Wednesday, January 20, 2010

Anglo-Saxon Kings

I have a certain fascination with the Anglo-Saxon era of English history. It's just so barbaric. It may be a horribly inflammatory thing to say, but the Normans really did bring civilisation to England. However, one thing that the Normans did, sadly, do away with was a history of decidedly awesome given names. All the Roberts and Charleses that follow 1066 are just boring compared to some of these, in this comprehensive list of awesomeness:

Kings of East Anglia: Wehha, Eorpwald, Ecgric, Æthelhere, Hun, Beornwulf, Guthrum the Old.

Kings of Essex: Sledda, Sexred, Sebbi, Sigeheard.

Kings of Kent: Hengest, Æðelberht I, Eorcenberht, Hlothhere, Mul, Oswine, Eardwulf, Cœnwulf.

Kings of Mercia: Pybba, Penda, Ecgfrith, Wiglaf, Wigstan, Ælfflæd.

Kings of Northumberland: Eoppa, Glappa, Frithuwald, Hussa, Æthelwald Moll, Osberht, Guðroðr, Sigtrygg Caech (those last two were Norse, but awesome).

Kings of Sussex: Berhthun, Watt, Bryni.

Kings of Wessex: Cynric, Cynegils, Seaxburh, Æscwine, Ine, Cynewulf.

Kings of England: Eadred, Eadwig, Æthelred the Unready, Edmund Ironside.

Briefly, before the Norman conquest, there was a brief period of Danish rule - four Danish kings of England. As their nomenclatural awesomeness ratio is 100%, it's worth listing them in full: Sweyn Forkbeard, Canute, Harold Harefoot, Harthacanute.

If your name is 'Forkbeard', you are awesomeness in the flesh.
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Wednesday, January 13, 2010

"The Shoes of the Fisherman's Wife are Some Jiveass Slippers"

There are plenty of silly-cum-profound song titles out there. You could make a long list that ultimately would be very tiresome. But this particular one, by strange-name master Charles Mingus (he was a bassist too), has a particular lunacy all its own.

Until searching Wikipedia just now, I presumed that the title sprung fully-formed from the head of Mr Mingus (his surname really ought to be spelt ‘Menzies’). But it turns out, and obviously it’s not coincidence, that there was a book released in 1963, 9 years before Mingus’s, called “The Shoes of the Fisherman”. There was a movie too, starring the Mighty (Anthony) Quinn. The book’s got a priesty-looking person on the cover, so it’s a religious thing. How the slippers fit in, I’ll never know.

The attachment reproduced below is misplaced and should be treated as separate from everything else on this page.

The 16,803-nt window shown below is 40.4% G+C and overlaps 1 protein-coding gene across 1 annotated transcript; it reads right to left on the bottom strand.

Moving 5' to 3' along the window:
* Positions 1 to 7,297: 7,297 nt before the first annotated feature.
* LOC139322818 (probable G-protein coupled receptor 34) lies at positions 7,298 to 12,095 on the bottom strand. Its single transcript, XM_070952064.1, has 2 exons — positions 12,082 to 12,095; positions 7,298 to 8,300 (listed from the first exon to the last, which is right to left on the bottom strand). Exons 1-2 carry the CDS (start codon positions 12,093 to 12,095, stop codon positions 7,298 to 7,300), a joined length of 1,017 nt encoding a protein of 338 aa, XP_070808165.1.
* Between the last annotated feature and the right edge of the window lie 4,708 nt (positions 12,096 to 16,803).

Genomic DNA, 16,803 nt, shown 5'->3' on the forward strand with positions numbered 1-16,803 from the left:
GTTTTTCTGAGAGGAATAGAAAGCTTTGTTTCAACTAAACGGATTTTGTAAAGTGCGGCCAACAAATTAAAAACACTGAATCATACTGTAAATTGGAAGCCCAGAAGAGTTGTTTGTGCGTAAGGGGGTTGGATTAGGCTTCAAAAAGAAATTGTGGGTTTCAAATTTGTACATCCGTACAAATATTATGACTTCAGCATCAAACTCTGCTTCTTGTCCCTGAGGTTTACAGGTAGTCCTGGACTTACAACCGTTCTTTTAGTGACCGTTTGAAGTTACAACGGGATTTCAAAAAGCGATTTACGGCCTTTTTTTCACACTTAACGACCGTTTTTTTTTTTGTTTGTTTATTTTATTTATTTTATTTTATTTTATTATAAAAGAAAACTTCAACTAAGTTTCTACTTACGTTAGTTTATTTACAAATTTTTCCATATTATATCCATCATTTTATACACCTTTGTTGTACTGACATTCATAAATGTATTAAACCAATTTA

Oh, other compositions by Charles Mingus include: “All The Things You Could Be By Now if Sigmund Freud's Wife Was Your Mother”, “Oh Lord Don't Let Them Drop That Atomic Bomb on Me”, “She's Just Miss Popular Hybird”, “Pithecanthropus Erectus” and my personal favourite, “Don't Be Afraid, the Clown's Afraid Too” – on the same album as the present selection. Oh those wacky bassists.
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Wednesday, January 6, 2010

"Urban Shocker"

The Wikipedia page doesn't have much to say, really. He was a baseball player. He threw a spitball (terminology ridiculous enough to warrant its own page here). He played with the Yankees. He died from pneumonia. He was, as the picture reproduced above shows, a decidedly handsome man. The Wikipedia page has nothing to say about just how awesome his name is.

I've already spoken about the adjective-noun name 'Inky Mark', which is pretty awesome. But as adjective-noun names go, this one rocks its socks. It could be a genre of horror film. It could be the name of a horror film. Or a report on city crime or some other thing. Alternately, it could be a decidedly metropolitan version of a classic sexual hand position.

Wikipedia does report something even more awesome: Mr Shocker's birth name was actually Urbain Shockor, which is also cool, and I hope is pronounced with a French (i.e. Pepe le Pew) syllable stress. That would make my day.
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